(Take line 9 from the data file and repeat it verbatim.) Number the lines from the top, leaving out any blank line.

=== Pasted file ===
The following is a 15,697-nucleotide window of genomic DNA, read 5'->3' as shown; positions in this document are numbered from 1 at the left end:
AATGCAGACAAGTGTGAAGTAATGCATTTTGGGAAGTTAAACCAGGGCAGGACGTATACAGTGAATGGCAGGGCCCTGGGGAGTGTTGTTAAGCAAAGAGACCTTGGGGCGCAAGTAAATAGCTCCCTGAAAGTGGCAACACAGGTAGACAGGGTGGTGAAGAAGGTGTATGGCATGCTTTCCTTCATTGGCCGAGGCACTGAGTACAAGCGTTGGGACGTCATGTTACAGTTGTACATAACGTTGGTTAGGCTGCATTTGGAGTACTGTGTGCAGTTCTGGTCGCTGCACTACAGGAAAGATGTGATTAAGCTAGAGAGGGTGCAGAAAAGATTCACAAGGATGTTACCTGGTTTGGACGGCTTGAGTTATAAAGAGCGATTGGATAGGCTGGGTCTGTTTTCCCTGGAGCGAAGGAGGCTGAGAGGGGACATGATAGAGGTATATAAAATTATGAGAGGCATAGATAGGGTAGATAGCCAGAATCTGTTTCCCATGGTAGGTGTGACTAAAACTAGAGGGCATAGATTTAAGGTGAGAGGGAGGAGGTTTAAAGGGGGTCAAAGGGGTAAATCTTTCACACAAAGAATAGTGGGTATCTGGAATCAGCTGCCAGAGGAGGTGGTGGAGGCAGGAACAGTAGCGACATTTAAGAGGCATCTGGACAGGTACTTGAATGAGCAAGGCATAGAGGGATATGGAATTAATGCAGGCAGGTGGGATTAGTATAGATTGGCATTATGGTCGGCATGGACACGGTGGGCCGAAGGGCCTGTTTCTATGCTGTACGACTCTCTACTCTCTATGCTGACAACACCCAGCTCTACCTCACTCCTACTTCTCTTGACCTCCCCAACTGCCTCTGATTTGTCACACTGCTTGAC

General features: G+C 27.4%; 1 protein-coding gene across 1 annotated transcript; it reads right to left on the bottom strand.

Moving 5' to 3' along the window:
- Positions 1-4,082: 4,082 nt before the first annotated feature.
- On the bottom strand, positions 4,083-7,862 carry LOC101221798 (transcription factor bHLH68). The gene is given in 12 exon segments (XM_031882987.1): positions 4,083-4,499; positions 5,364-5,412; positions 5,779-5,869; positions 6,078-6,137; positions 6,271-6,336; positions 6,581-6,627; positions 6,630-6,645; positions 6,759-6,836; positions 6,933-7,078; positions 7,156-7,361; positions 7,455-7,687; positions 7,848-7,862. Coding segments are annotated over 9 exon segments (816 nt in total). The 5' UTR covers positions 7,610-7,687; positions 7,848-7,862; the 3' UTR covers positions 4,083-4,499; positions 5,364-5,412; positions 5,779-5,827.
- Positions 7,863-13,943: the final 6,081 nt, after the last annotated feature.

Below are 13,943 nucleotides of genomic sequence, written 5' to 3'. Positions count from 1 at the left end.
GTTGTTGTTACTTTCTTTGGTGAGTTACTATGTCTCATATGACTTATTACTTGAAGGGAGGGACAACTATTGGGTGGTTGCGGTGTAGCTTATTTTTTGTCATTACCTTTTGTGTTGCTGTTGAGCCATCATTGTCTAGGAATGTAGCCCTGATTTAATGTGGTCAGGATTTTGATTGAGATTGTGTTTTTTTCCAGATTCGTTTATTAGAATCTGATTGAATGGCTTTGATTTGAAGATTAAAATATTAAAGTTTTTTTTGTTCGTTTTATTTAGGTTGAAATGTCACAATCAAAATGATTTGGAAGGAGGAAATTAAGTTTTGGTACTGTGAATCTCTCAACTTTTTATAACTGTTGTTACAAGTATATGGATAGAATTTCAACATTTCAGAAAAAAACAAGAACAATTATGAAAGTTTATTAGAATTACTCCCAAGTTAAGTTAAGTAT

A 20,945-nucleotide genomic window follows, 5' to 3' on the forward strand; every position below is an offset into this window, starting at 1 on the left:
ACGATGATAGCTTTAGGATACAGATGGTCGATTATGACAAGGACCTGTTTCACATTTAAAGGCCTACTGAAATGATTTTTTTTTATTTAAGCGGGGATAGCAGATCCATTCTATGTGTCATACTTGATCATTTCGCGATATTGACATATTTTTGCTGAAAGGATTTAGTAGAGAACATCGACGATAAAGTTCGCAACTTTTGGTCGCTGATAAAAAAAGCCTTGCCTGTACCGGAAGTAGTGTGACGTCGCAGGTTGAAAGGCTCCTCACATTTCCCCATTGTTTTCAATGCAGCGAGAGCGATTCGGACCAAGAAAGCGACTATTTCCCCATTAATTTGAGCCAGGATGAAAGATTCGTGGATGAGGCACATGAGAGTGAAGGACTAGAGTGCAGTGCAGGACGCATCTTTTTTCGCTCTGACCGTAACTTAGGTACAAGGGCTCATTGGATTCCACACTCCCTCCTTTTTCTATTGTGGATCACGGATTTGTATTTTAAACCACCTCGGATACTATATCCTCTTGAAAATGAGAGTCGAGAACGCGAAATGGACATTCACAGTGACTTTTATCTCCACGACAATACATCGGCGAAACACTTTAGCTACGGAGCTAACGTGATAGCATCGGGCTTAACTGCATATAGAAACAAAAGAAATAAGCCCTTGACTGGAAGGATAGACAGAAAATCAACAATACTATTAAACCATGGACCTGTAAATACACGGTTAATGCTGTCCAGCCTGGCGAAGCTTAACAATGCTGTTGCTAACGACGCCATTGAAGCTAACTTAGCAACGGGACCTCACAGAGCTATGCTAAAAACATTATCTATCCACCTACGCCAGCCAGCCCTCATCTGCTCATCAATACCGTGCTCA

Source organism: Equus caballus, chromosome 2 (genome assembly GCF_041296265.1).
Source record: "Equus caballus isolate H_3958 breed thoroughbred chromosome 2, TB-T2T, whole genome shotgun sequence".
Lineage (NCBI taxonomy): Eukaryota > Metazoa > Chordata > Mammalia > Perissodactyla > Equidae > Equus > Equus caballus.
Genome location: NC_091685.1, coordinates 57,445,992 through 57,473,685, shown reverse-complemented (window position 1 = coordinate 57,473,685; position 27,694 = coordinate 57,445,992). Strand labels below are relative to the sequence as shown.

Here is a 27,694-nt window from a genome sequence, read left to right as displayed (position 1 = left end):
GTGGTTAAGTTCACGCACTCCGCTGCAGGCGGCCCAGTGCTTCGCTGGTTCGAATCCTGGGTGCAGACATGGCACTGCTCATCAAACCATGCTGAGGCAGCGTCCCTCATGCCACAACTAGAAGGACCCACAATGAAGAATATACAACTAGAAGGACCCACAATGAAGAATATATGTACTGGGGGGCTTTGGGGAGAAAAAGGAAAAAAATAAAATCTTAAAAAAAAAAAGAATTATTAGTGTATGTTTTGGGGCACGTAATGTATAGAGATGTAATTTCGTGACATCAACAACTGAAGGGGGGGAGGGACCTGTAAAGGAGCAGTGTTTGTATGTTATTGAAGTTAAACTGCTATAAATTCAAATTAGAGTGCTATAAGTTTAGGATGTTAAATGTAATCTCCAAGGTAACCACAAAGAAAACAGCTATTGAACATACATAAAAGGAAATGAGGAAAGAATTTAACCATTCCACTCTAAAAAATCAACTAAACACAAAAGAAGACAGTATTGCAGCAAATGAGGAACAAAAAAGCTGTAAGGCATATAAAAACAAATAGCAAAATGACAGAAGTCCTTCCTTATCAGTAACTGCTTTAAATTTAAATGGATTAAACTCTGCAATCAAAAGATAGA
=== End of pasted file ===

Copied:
GTTGTTGTTACTTTCTTTGGTGAGTTACTATGTCTCATATGACTTATTACTTGAAGGGAGGGACAACTATTGGGTGGTTGCGGTGTAGCTTATTTTTTGTCATTACCTTTTGTGTTGCTGTTGAGCCATCATTGTCTAGGAATGTAGCCCTGATTTAATGTGGTCAGGATTTTGATTGAGATTGTGTTTTTTTCCAGATTCGTTTATTAGAATCTGATTGAATGGCTTTGATTTGAAGATTAAAATATTAAAGTTTTTTTTGTTCGTTTTATTTAGGTTGAAATGTCACAATCAAAATGATTTGGAAGGAGGAAATTAAGTTTTGGTACTGTGAATCTCTCAACTTTTTATAACTGTTGTTACAAGTATATGGATAGAATTTCAACATTTCAGAAAAAAACAAGAACAATTATGAAAGTTTATTAGAATTACTCCCAAGTTAAGTTAAGTAT